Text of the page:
thu 18/04/2024

Mark Thomas, BAC review - impassioned polemic about the NHS | reviews, news & interviews

Mark Thomas, BAC review - impassioned polemic about the NHS

Mark Thomas, BAC review - impassioned polemic about the NHS

A love letter with a warning

Mark Thomas shadowed doctors and nurses at NHS hospitals for a month

Mark Thomas issues a health warning for Check-Up: Our NHS at 70  at Battersea Arts Centre  – “This show contains swearing, a video of an operation on a stomach and a description of being in A&E when a patient dies.” Indeed it does, but it also contains a heartfelt love letter to the health service Thomas was born in and, as a lifelong socialist, hopes to die in.

But as he points to creeping commercialisation, what are the chances of that being so?

The show, a highly entertaining 75 minutes, is based on a series of interviews that Thomas conducted with leading experts in the NHS and a month-long residency shadowing doctors and nurses in a hospital group in London. He covers a brief history of the NHS, making the story personal with his own family's memories of pre-NHS illness and accidents, and the transformative nature of Aneurin Bevan's brainchild, which came into being on 5 July 1948. In the first two years alone, Thomas says, 17 million pairs of free NHS glasses were prescribed – meaning many of those people could see and read properly for the first time.

But while Thomas – rightly, in my view – describes the NHS as a wonderful thing, he puts it firmly in context. It isn't the best health service in the world (anybody claiming so is British exceptionalism at work again, he notes in a Brexit sidenote), as UK cancer outcomes attest, or several other statistics that could be used as a fair metric. But, properly managed and funded, it could and should be the best, and that is his message in this impassioned polemic.

This doesn't sound much like a comedy show, and in truth I suppose it isn't. But it is very funny in parts because Thomas, now a master of this type of entertainment – a witty lecture that combines stand-up comedy, theatre and storytelling – invests it with some zinging one-liners. As directed by Nicolas Kent, it bounces along and Thomas, talking a mile a minute to get all the facts across, assumes the accents and mannerisms of those he interviewed as he relays what they told him about their work.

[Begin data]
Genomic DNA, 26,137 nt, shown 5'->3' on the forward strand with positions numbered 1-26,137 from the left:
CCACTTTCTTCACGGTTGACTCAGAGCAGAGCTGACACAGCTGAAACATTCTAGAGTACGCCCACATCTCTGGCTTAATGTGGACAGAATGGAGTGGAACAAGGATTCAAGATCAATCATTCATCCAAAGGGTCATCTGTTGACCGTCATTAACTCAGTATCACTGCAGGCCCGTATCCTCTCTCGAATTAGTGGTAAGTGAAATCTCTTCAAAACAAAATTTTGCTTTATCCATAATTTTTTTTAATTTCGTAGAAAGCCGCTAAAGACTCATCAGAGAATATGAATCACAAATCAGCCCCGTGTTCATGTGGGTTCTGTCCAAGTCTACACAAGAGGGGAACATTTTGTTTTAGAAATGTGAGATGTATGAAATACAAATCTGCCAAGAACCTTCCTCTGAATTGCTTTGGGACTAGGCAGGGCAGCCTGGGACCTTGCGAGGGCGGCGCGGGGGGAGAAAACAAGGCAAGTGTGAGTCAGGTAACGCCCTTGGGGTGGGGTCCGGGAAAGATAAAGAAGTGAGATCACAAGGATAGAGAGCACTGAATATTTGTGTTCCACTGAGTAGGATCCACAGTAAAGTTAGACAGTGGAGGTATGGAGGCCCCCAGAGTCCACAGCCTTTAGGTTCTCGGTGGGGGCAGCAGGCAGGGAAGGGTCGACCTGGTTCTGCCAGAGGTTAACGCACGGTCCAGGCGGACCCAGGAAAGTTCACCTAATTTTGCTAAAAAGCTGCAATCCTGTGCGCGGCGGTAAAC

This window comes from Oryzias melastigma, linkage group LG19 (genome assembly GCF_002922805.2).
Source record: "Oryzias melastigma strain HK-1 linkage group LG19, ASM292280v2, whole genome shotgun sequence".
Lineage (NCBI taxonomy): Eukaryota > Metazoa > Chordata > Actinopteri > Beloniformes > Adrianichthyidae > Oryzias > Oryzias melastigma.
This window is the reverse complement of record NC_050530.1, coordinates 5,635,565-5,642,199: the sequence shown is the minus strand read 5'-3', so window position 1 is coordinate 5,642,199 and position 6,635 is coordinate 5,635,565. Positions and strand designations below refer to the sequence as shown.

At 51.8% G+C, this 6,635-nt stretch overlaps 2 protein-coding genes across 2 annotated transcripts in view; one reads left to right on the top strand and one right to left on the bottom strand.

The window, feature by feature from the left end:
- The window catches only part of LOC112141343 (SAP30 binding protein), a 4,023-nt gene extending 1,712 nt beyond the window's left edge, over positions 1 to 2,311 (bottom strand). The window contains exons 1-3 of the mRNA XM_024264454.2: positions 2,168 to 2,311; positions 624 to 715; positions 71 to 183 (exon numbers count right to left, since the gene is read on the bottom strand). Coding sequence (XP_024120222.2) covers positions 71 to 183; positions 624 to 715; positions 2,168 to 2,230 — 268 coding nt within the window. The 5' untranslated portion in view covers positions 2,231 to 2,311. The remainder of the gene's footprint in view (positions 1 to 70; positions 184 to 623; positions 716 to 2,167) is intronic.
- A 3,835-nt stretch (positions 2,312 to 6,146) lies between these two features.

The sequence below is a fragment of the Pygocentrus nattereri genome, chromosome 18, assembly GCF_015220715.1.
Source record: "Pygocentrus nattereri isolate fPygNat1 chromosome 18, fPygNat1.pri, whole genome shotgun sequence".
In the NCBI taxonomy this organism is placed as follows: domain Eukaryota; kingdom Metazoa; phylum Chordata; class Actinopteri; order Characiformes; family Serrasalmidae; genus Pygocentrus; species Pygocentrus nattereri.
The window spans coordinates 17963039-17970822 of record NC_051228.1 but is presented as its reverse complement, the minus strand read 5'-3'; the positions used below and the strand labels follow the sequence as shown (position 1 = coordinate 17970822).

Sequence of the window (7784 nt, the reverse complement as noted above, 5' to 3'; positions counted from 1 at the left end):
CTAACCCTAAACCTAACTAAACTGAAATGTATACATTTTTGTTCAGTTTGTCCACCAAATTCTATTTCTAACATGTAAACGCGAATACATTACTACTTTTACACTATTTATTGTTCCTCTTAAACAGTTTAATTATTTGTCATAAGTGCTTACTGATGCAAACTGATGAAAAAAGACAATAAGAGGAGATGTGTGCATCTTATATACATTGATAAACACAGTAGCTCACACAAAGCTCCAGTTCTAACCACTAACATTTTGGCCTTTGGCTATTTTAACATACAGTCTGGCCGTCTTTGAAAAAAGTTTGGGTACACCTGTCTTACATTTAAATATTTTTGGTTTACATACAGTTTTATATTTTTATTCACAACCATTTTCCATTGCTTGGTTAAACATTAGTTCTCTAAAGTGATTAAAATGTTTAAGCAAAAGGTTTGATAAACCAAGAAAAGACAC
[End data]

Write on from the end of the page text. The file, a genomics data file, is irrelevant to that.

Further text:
Among several anecdotes from the front line, Thomas tells of the day he shadowed a bariatric surgeon who was stapling a 28-stone man's stomach (the procedure we are warned about and see a snippet of on the large onstage screen). As jazz plays, Thomas intones in the surgeon's voice “staple, cut, staple”, as if to the beat of the music, in an affectionate caricature of him. Another senior doctor tells him to eat a banana before shadowing his long A&E shift because if Thomas faints he'll be annoyed, as he will become another patient to care for.

As a first-person report yes, it's biased, but an underfunded, overworked and undervalued NHS needs all the supporters it can get – and Thomas warns that it is being privatised under our very noses. Despite the comedy, this is a deadly serious and important show.

Among several anecdotes from the front line, Thomas tells of the day he shadowed a bariatric surgeon


Editor Rating: 
Average: 5 (1 vote)

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